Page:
April 04,2006

Grassley Will Work to Ensure Better Training of Paid Tax Preparers, Better Electronic Filing Options at IRS

WASHINGTON – The inaccurate, sometimes illegal advice from paid tax preparers to
taxpayers as found through a government investigation highlights the need for minimum training
requirements for tax preparers, Sen. Chuck Grassley, chairman of the Committee on Finance, said
at a tax season hearing he convened today.

“Any Joe can hang a shingle and prepare income tax returns. There are no requirements at
all," Grassley said. "It’s incredible that we have legal requirements for a barber to cut your hair, but
there are no requirements for someone to prepare your taxes. The worst that can happen when you
get a lousy barber is a bad hair day. But if you get bad tax advice, you may be audited, owe
thousands of dollars, and even face jail time. Americans have a right to expect that when they hire
a tax preparer they’re going to get honest, straightforward advice. Unfortunately, too often that isn’t
the case. We need to fix that."

Grassley said paid preparers complete more than 60 percent of all tax returns – more than 78
million individual tax returns. At Grassley’s request, the Government Accountability Office (GAO)
visited 19 offices of national tax return preparers in a single major metropolitan area. The GAO

-- More than half of those preparers declined to include cash income that was disclosed by the
GAO investigator on the tax return. Taxpayers are required to disclose cash income.

-- When the return involved the earned income credit, nine out of ten preparers initially left the
cash income off of the return. Eight out of ten claimed child-related benefits for children who
did not live with the taxpayer during the tax year.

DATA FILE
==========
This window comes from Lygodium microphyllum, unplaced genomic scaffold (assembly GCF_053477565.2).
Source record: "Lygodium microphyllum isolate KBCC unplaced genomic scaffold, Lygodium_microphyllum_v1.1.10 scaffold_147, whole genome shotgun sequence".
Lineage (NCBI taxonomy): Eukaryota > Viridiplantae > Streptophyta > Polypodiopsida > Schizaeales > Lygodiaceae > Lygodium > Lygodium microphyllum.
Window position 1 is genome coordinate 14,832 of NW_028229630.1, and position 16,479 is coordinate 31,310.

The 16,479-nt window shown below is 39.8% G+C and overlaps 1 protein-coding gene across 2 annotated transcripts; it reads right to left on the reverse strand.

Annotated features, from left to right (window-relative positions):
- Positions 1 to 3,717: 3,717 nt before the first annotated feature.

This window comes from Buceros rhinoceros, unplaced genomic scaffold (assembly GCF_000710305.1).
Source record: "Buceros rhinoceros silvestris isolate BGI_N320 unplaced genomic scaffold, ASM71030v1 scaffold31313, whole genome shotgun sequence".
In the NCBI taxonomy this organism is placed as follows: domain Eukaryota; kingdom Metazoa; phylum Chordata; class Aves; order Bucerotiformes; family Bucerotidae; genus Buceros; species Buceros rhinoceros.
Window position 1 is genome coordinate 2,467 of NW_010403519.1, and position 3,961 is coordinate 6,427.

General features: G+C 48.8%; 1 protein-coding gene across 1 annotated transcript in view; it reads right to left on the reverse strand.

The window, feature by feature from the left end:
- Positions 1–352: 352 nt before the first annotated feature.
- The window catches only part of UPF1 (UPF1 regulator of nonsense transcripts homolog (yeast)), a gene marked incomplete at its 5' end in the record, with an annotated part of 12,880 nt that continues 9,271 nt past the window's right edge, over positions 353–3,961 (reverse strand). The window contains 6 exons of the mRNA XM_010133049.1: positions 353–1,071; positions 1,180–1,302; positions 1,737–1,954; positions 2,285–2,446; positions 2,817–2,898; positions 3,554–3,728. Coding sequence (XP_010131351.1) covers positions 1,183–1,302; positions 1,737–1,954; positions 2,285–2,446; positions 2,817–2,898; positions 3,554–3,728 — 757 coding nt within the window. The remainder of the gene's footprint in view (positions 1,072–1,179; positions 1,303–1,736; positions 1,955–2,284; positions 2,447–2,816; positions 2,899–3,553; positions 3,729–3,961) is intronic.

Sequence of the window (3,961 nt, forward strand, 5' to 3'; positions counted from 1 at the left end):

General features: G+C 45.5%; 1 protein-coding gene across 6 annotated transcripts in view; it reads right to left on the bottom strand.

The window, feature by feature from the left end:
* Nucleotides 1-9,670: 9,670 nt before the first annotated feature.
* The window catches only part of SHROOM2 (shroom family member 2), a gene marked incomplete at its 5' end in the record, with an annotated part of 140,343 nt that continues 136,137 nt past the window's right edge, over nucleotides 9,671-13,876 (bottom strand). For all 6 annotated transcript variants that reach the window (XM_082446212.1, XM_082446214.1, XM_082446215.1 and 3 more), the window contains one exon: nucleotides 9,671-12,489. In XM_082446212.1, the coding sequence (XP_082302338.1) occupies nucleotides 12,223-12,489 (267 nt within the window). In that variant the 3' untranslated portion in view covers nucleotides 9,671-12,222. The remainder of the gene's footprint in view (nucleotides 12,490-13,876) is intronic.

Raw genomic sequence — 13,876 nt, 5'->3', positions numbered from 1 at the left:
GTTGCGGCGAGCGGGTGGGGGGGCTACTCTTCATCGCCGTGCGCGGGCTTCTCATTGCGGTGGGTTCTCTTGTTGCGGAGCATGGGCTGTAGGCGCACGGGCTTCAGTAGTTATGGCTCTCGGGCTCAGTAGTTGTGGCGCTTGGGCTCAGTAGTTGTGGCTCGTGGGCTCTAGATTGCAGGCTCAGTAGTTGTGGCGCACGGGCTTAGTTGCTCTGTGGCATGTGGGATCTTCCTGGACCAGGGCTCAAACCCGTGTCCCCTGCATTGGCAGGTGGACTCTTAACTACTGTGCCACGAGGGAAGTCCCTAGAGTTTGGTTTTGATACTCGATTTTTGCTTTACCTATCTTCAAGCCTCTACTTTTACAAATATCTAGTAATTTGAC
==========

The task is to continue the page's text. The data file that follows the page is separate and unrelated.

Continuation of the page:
-- One of these preparers redid the return upon the request of the GAO investigator, but not
without charging more than two times the upfront cost estimate.
Grassley said taxpayers’ reliance on paid tax preparers is compounded by the poor electronic
filing options available to taxpayers. Under the current system, some taxpayers are able to file
electronically through an IRS-private industry program called the Free File Alliance. That filing
option is supposed to be free for taxpayers. However, Grassley’s staff found a series of problems:

-- Many of the companies place restrictions on the types of income and deductions taxpayers
may claim using their free online tax preparation services.

-- Taxpayers are inundated with additional charges that may accrue and the sale of ancillary
services. Charges include fees for state return preparation and filing, resetting passwords,
printing and mailing services, professional tax return review, audit protection, live chat help,
telephone technical support, per-question fees for consultation with a tax professional, and

-- Taxpayers entitled to a refund receive offers for anticipation loans, to have fees deducted
from their refunds, or offers to get their refunds by cashier’s check, prepaid Visa card, or
retail gift card – all with hidden costs to the taxpayers.

-- One free file site even contains a link where the taxpayer can sign up for a tax preparation
franchise – no experience necessary – for $15,500.

"The IRS needs to have an aggressive game plan to increase electronic filing in the near
future," Grassley said. "In the Congress, we really need to consider whether having the IRS provide
a basic means of electronic filing should be seen as an extension of its obligation to taxpayers to
provide them with forms and instructions. The tax code is complex enough without making it harder
for working families. If the IRS can run a paper-based system, surely it can manage an electronic
filing set-up."

Grassley said the lack of minimum-training standards for tax preparers, and the poor
electronic filing options, provide new momentum to consider and possibly revise the Taxpayer
Protection and Assistance Act of 2005, a bill pending in the Senate that he has co-sponsored. The
bill would:

-- establish that the IRS Office of Professional Responsibility would administer the regulation
of paid income tax preparers;

-- begin requiring examinations for and imposing continuing education requirements on any
advisor who prepares federal income tax returns; and

-- require non-monetary sanctions (i.e., suspension or termination) for failure to comply with
these regulations.

"Clearly, there’s a lot we need to do make life easier on taxpayers," Grassley said. "We need
to ensure that when taxpayers use a preparer, they can trust that preparer to be a knowledgeable
professional who will do the right thing and put the taxpayers’ interest first. That preparers needs to
be mindful that it’s their duty to make sure taxpayers pay the right amount of tax, not a penny more,
not a penny less."

The hearing testimony is posted at finance.senate.gov.